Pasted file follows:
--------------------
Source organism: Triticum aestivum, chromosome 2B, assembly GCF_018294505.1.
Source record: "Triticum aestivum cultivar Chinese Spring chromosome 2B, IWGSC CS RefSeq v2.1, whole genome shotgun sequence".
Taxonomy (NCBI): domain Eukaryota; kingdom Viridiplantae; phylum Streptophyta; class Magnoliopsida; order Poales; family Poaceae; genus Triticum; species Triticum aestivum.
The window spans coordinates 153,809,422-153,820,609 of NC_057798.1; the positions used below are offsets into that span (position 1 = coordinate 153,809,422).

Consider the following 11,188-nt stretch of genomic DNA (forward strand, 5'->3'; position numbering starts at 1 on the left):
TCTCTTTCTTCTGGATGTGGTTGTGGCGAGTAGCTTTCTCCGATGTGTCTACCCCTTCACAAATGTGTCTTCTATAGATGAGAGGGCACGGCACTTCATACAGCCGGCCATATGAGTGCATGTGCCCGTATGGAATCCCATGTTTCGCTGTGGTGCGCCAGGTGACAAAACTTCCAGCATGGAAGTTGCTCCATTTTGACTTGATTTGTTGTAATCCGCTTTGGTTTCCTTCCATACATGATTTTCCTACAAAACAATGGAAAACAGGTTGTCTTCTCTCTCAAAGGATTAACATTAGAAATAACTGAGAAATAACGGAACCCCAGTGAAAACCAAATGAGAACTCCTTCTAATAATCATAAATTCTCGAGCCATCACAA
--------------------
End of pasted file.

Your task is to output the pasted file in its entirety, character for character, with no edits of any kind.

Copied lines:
Source organism: Triticum aestivum, chromosome 2B, assembly GCF_018294505.1.
Source record: "Triticum aestivum cultivar Chinese Spring chromosome 2B, IWGSC CS RefSeq v2.1, whole genome shotgun sequence".
Taxonomy (NCBI): domain Eukaryota; kingdom Viridiplantae; phylum Streptophyta; class Magnoliopsida; order Poales; family Poaceae; genus Triticum; species Triticum aestivum.
The window spans coordinates 153,809,422-153,820,609 of NC_057798.1; the positions used below are offsets into that span (position 1 = coordinate 153,809,422).

Consider the following 11,188-nt stretch of genomic DNA (forward strand, 5'->3'; position numbering starts at 1 on the left):
TCTCTTTCTTCTGGATGTGGTTGTGGCGAGTAGCTTTCTCCGATGTGTCTACCCCTTCACAAATGTGTCTTCTATAGATGAGAGGGCACGGCACTTCATACAGCCGGCCATATGAGTGCATGTGCCCGTATGGAATCCCATGTTTCGCTGTGGTGCGCCAGGTGACAAAACTTCCAGCATGGAAGTTGCTCCATTTTGACTTGATTTGTTGTAATCCGCTTTGGTTTCCTTCCATACATGATTTTCCTACAAAACAATGGAAAACAGGTTGTCTTCTCTCTCAAAGGATTAACATTAGAAATAACTGAGAAATAACGGAACCCCAGTGAAAACCAAATGAGAACTCCTTCTAATAATCATAAATTCTCGAGCCATCACAA